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10 Food Myths Most People Believe

Gullible isn’t written on the ceiling, but it is written on the faces and screens of chain emailers and internet gossipers around the globe. Food myths and rumors from the casually accepted to the truly outrageous crop up en masse on the Internet and in off-the-cuff dinner conversations everywhere. Have you ever been told that Red Bull can give you brain tumors? Or that apple seeds can poison you? Which of these myths are true, and which ones are pulling your leg?

1) Red Bull Causes Brain Tumors!
True or False: False
Red Bull is far from healthy, but there’s no evidence that it will actually cause brain tumors. The European Food Safety Authority (EFSA) confirms that d-glucuronolactone, the chemical that started these cancer rumors, “is not a concern” at the levels contained  in Red Bull. Certainly, there are a vast number of other reasons why chugging 10 energy drinks a day isn’t recommendable, but fear of brain tumors isn’t one of them.
Source: European Food Safety Authority

2) Jell-O is made from pigs and cows
True or False: True
Jell-O is comprised primarily of gelatin. Gelatin is essentially processed collagen found in the bones, skin, and tendons of many animals (including humans).  The gelatin in Jell-O is made from the hide trimmings of cows and pigs. It brings a whole new meaning to the phrase “piggly-wiggly.”
Source: Seattle Times

3) Freezing Plastic Bottles Releases Dioxin into your Water!
True or False: False
According to Dr. Rolf Halden, an associate Professor in the Johns Hopkins School of Public Health, there are no dioxins in plastic – and even if there were, “freezing actually works against the release of chemicals. Chemicals do not diffuse as readily in cold temperatures, which would limit chemical release if there were dioxins in plastic.” Similarly, if you’re microwaving your food in microwave-safe plastic containers, your food will still be just fine.
Sources: Johns Hopkins Public Health, Hopkins Medicine

4) Hostess Twinkies Last Forever!
True or False: False
Hold off on lining your Zombie shelters with these little gold cakes: they don’t actually last forever. Even though they might taste like it for some, Twinkies aren’t actually made of magic.  Despite their famed longevity, they have shelf life of only a week!
Source: New York Times

5) Some Food Coloring is Made out of Bugs
True or False: True
The female Cochineal bug can and is used to make red dyes ranging from red, orange, pink, and purple and are commonly used in red-colored foods and beverages.  You might wonder, how could people not know about this!? Well, until recently, food companies were not required to list specific dyes used to color their foods (and still aren’t obligated to mention if they’re made of bugs). The blanket term “artificial colors” was good enough – until allergic reactions to the bug-extracted dye emerged and the truth was uncovered.
Source: New York Times

6) Carrots Improve Your Eyesight
True or False: False*
*Unless you’re rocking a major vitamin-A deficiency, carrots won’t improve your vision. This myth started during World War II in order to cover up the real reason why English pilots’ aim improved so much: an improved radar.  Because carrots were not widely available in Germany, they suggested that the large quantities of carrots consumed by English pilots miraculously improved their eyesight.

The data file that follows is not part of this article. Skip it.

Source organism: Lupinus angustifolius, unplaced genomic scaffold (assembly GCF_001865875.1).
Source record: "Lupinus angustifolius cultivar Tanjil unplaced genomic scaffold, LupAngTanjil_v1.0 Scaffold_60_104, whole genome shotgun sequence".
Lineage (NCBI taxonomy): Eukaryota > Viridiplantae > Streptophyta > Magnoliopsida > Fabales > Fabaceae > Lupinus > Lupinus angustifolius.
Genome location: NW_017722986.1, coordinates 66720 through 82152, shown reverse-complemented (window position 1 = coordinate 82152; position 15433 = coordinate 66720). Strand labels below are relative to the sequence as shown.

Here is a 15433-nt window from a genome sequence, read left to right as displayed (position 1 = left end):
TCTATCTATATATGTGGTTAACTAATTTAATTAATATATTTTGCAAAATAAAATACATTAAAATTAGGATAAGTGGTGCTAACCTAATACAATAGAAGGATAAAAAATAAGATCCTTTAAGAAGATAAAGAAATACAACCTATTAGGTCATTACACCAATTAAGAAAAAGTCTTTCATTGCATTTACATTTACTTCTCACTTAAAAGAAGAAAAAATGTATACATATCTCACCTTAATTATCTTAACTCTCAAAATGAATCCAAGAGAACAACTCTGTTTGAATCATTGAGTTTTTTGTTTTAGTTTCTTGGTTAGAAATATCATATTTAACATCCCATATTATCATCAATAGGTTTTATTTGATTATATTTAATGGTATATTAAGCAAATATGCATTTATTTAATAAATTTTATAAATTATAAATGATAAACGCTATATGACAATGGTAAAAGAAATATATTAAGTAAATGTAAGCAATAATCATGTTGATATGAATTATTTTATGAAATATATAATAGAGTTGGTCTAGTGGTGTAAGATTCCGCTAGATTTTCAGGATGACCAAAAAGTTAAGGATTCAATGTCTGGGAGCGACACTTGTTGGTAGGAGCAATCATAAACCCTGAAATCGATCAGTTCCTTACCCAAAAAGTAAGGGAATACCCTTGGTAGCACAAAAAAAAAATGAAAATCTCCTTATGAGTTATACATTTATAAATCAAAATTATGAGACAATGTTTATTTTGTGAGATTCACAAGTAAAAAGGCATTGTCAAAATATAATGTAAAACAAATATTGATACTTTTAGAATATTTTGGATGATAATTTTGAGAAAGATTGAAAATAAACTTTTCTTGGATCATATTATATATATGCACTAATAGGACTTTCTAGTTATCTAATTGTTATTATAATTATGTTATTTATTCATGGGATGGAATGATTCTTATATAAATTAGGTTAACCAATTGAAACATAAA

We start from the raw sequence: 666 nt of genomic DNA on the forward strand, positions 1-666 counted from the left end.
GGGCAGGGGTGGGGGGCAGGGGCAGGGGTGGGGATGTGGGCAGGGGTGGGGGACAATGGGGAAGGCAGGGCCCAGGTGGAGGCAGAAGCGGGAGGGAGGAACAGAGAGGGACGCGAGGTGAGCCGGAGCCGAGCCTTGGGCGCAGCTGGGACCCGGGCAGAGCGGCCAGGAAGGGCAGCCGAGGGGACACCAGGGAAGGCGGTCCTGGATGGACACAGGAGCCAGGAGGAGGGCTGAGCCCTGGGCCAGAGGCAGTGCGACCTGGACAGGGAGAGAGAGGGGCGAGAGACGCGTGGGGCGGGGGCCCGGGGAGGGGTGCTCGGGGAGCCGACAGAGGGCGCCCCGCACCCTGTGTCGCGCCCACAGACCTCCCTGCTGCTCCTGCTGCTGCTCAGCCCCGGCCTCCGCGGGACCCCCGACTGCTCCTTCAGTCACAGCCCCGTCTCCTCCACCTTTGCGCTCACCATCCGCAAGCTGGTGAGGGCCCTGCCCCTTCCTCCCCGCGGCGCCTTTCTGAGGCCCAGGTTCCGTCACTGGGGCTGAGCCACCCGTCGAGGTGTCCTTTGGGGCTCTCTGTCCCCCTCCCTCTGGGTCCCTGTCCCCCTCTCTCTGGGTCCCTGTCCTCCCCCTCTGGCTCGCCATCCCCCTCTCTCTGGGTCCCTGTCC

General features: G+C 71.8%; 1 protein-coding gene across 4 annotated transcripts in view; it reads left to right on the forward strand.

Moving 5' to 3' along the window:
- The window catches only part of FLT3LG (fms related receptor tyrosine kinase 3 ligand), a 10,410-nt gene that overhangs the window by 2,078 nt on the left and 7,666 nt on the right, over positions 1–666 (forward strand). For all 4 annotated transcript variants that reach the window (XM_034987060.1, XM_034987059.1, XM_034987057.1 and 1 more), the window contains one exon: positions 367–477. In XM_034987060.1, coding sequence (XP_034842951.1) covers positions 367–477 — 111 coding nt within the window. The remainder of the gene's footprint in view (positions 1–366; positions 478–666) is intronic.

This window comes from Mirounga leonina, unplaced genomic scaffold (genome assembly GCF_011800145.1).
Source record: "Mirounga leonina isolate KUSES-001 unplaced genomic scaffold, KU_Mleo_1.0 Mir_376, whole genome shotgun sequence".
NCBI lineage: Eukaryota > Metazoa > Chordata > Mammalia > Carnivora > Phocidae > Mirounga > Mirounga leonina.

Source: New York Times, ABC Health News

7) Refried Beans are Fried Twice
True or False: False
It doesn’t matter how many times you fry your beans – any time over one, and you’ve got refried beans. The myth lies in the use of the prefix “re” in English as opposed to Spanish. Frijoles refritos, translated directly means “refried beans,” but the Spanish connotation of the prefix “re” allows it to be used as emphasis – “very fried” or “well fried.”
Source: The Essential Cuisines of Mexico by Diana Kennedy

8) Microwave ovens kill the nutrients in food
True or False: False*
*
Technically, every single method of cooking and heating up food kills nutrients; it depends on how long it’s being cooked, at what temperature, and with how much liquid. Microwave ovens don’t kill any more nutrients than say, cooking over a stove or on a grill. In fact, in some cases, the opposite holds true – especially if the vegetables are cooked in water.
Source: New York Times

9) Apple Seeds are Poisonous
True or False: True
But that doesn’t mean your local grocery stores are stocking bushels of death. While it’s true that apple pits contain cyanogenic acids (essentially, cyanide compounds), it takes a substantial amount of apple seeds eaten at once to actually kill you. Your body can detoxify cyanide in small doses, so accidentally swallowing an apple seed  – or a cherry pit, or a bitter almond  – doesn’t mean tearful goodbyes.
Source: New York Times

10) Caesar Salads are named after Julius Caesar!
True or False: False
On the outside, this myth makes conventional sense. Salads have roots in Ancient Rome, so it’s likely that Caesar feasted on a mixed green or two before Brutus put the kibosh his salad-eating days. So why wouldn’t an aspiring salad-maker name his creation in honor of the famed ruler? Probably because he’d rather name it after himself.  Caesar Cardini, the Italian-Mexican restauranteur, invented the dish in 1924 in Tijuana, Mexico.
Source: New York Times

Photo credits (top to bottom): Tara Donne, Thomas Hannich, Petit Elephant, Civil Eats, D Woodward, Real Mom Kitchen, and Why Travel to France

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